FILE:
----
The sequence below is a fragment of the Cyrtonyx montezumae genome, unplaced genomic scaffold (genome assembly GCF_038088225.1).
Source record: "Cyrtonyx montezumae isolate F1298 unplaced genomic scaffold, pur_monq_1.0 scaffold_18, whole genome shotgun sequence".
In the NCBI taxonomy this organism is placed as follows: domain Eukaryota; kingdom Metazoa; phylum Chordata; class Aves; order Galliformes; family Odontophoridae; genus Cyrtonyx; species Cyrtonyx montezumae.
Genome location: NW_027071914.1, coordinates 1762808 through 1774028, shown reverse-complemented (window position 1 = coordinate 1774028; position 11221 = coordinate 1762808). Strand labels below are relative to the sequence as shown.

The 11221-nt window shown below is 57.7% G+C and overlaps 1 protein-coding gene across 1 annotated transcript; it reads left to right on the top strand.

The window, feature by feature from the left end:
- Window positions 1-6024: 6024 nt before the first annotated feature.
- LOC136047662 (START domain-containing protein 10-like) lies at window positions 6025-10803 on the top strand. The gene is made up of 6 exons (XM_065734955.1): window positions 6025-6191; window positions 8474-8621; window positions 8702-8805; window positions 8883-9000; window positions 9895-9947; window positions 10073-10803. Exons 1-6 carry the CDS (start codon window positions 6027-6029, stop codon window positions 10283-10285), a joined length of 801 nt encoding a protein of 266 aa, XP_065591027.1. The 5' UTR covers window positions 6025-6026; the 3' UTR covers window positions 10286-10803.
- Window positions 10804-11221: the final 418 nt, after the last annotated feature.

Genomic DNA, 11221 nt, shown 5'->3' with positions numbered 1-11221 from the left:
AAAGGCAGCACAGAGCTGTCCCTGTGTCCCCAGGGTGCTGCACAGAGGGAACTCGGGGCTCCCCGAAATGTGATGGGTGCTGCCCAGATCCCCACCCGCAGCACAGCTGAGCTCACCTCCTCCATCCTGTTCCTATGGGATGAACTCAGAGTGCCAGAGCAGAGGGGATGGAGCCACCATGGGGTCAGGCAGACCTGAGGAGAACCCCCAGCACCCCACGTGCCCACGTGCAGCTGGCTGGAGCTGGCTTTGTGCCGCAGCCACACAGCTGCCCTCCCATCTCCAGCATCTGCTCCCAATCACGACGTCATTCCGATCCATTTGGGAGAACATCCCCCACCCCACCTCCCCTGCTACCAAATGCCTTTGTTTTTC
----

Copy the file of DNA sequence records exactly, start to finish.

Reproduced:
The sequence below is a fragment of the Cyrtonyx montezumae genome, unplaced genomic scaffold (genome assembly GCF_038088225.1).
Source record: "Cyrtonyx montezumae isolate F1298 unplaced genomic scaffold, pur_monq_1.0 scaffold_18, whole genome shotgun sequence".
In the NCBI taxonomy this organism is placed as follows: domain Eukaryota; kingdom Metazoa; phylum Chordata; class Aves; order Galliformes; family Odontophoridae; genus Cyrtonyx; species Cyrtonyx montezumae.
Genome location: NW_027071914.1, coordinates 1762808 through 1774028, shown reverse-complemented (window position 1 = coordinate 1774028; position 11221 = coordinate 1762808). Strand labels below are relative to the sequence as shown.

The 11221-nt window shown below is 57.7% G+C and overlaps 1 protein-coding gene across 1 annotated transcript; it reads left to right on the top strand.

The window, feature by feature from the left end:
- Window positions 1-6024: 6024 nt before the first annotated feature.
- LOC136047662 (START domain-containing protein 10-like) lies at window positions 6025-10803 on the top strand. The gene is made up of 6 exons (XM_065734955.1): window positions 6025-6191; window positions 8474-8621; window positions 8702-8805; window positions 8883-9000; window positions 9895-9947; window positions 10073-10803. Exons 1-6 carry the CDS (start codon window positions 6027-6029, stop codon window positions 10283-10285), a joined length of 801 nt encoding a protein of 266 aa, XP_065591027.1. The 5' UTR covers window positions 6025-6026; the 3' UTR covers window positions 10286-10803.
- Window positions 10804-11221: the final 418 nt, after the last annotated feature.

Genomic DNA, 11221 nt, shown 5'->3' with positions numbered 1-11221 from the left:
AAAGGCAGCACAGAGCTGTCCCTGTGTCCCCAGGGTGCTGCACAGAGGGAACTCGGGGCTCCCCGAAATGTGATGGGTGCTGCCCAGATCCCCACCCGCAGCACAGCTGAGCTCACCTCCTCCATCCTGTTCCTATGGGATGAACTCAGAGTGCCAGAGCAGAGGGGATGGAGCCACCATGGGGTCAGGCAGACCTGAGGAGAACCCCCAGCACCCCACGTGCCCACGTGCAGCTGGCTGGAGCTGGCTTTGTGCCGCAGCCACACAGCTGCCCTCCCATCTCCAGCATCTGCTCCCAATCACGACGTCATTCCGATCCATTTGGGAGAACATCCCCCACCCCACCTCCCCTGCTACCAAATGCCTTTGTTTTTC